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About Marjati

Access To Water

The family's main source of water is rain water collected.

How They Cook

The family uses wood for cooking.

Type of House

Marjati's family lives in a house made of adobe with a thatched roof and an earth floor.

Health

According to the family, Marjati has been healthy and not suffered from any serious illness.

My Name is Mannford

I am a 16 year old boy from Zimbabwe

Mannford and family live in a community in the southwestern region of Zimbabwe. An average homestead consists of six members. Almost all the families depend on farming for a living. The poor soil and lack of rainfall produces meager harvests. Houses are made of wood, clay soil and grass-thatched roofs. Instead of electricity, they use wood fuel and parafin lamps. Safe water resources are scarce. The lack of sanitary waste disposal systems increase the spread of disease outbreaks. Schools are in disrepair, overcrowded and lack textbooks, teaching materials and school furniture. There are few health centers available. They have insufficient supplies of medicines and medical equipment. People must travel long distances to reach a hospital for treatment of major illnesses. The families are eager to improve their lives. Your help is greatly appreciated.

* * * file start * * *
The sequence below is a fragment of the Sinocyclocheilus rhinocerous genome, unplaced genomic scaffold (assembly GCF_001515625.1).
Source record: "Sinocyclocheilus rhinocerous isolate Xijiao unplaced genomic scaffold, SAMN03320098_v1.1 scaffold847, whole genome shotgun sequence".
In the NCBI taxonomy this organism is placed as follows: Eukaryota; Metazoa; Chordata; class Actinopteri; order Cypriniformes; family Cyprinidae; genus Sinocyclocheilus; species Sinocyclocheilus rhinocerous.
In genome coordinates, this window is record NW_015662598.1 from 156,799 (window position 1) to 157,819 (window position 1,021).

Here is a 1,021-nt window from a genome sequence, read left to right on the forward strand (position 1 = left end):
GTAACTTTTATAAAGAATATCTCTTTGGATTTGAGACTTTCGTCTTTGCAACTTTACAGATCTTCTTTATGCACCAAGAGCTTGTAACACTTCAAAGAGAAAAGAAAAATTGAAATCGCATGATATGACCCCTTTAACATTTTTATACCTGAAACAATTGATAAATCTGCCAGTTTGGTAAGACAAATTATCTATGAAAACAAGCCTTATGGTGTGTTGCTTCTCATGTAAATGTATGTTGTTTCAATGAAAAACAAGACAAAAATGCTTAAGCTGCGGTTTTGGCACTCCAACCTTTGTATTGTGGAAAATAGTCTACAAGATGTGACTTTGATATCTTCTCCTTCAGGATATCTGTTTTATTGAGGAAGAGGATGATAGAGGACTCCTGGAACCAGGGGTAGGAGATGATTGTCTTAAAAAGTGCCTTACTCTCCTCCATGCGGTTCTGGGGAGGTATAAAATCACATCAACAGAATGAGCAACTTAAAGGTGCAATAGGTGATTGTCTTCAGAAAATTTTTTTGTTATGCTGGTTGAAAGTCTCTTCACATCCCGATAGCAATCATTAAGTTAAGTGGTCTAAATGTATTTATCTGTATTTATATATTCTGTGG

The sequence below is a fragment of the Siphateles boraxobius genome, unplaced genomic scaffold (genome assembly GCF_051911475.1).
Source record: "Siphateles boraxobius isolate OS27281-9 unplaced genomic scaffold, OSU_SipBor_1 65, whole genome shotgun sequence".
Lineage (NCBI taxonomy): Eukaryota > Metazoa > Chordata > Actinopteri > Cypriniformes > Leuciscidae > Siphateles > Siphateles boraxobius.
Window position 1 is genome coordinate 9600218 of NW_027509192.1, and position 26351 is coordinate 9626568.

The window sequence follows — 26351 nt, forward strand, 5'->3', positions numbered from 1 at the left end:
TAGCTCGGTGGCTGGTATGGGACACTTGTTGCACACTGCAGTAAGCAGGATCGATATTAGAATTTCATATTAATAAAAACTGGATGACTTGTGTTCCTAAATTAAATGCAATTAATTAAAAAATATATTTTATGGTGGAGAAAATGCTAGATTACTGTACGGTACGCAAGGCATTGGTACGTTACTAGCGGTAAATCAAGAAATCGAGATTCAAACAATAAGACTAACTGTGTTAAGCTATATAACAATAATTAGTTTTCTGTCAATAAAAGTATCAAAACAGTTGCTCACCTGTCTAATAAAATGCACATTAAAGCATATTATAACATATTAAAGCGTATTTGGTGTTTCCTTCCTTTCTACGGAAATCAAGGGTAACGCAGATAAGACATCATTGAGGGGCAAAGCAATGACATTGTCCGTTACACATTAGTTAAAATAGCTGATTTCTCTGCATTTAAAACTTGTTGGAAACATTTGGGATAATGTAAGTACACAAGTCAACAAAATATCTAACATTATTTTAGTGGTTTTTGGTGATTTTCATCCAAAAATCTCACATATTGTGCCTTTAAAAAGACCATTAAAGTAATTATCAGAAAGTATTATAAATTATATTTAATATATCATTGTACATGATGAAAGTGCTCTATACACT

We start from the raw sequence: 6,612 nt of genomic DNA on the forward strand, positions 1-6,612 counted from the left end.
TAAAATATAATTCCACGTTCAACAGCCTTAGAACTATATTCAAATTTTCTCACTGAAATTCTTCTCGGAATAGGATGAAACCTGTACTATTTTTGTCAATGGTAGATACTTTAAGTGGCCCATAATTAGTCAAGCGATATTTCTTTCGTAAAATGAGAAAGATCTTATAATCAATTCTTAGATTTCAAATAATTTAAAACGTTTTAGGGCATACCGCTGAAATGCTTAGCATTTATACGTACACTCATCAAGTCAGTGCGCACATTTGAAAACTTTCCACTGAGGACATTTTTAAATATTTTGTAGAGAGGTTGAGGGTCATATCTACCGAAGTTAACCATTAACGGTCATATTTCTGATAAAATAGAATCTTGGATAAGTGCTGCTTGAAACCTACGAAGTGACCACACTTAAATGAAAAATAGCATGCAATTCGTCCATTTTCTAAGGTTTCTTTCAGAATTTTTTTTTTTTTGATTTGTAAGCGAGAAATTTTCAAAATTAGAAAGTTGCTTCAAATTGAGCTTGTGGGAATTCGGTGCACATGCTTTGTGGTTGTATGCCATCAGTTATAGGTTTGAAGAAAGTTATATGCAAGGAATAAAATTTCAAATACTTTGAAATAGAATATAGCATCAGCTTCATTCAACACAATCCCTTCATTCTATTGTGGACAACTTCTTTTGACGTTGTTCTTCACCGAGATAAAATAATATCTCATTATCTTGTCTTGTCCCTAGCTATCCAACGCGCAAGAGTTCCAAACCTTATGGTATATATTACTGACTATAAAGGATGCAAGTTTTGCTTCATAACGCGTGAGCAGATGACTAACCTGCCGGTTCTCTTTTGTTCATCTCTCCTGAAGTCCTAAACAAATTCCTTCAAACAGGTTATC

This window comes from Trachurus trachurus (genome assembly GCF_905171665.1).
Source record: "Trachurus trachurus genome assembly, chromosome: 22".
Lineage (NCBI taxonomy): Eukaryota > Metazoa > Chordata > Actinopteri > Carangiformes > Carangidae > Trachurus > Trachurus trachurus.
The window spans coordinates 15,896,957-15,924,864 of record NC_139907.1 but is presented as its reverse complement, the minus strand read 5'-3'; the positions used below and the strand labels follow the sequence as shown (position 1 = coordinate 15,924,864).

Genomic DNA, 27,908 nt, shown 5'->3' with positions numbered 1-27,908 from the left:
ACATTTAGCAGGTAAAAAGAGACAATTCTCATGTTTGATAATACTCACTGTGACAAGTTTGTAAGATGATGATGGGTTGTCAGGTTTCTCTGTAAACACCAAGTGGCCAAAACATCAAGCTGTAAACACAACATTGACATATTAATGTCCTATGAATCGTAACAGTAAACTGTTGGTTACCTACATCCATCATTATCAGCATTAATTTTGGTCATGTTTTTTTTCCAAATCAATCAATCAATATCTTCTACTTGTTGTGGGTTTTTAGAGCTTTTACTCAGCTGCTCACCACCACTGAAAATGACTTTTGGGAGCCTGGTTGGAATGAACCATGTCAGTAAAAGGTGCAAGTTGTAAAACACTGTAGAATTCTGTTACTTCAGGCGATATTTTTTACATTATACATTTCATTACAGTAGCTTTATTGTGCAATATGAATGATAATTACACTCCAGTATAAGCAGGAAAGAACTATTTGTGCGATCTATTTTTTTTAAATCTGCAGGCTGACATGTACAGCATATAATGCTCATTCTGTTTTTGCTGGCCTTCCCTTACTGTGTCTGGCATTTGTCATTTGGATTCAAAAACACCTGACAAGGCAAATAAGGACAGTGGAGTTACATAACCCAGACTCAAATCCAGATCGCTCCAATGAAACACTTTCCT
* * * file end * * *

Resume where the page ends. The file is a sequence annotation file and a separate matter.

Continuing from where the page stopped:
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About Mannford

Access To Water

The family's main source of water is a public stand pipe, up to 30 minutes away.

How They Cook

The family uses wood for cooking.

Type of House

Mannford's family lives in a house made of covered brick walls with a thatched roof and an earth floor.

Health

According to the family, Mannford has been healthy and not suffered from any serious illness.

My Name is Edgar

I am a 14 year old boy from Honduras

Edgar and family live in a community in the southwest of Honduras. Men work as farmers, or day laborers. Women also work in farming or have part-time jobs baking bread to sell or sewing clothes. Very few homes have access to electricity and people use candles or gas burners to light their homes. Most people have access to running water systems but some get water from unprotected sources such as rivers or streams. Common methods of transportation are walking, horseback or bicycle. There are health facilities and schools. However, basic equipment and supplies are needed. The families are eager to improve their lives. Your help is greatly appreciated.

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About Edgar

Access To Water

The family's water is piped into their dwelling.

How They Cook

The family uses wood for cooking.

Type of House

Edgar's family lives in a house made of bamboo and mud with a metal roof and a cement floor.

Health

According to the family, Edgar has been healthy and not suffered from any serious illness.

We can only accept this payment method from U.S. drawn checking accounts. The 9-digit routing number comes first and is surrounded by the "" symbol, the account number comes next and is followed by the "" symbol. The check number is not used. The account information should be from a check and not from a deposit slip.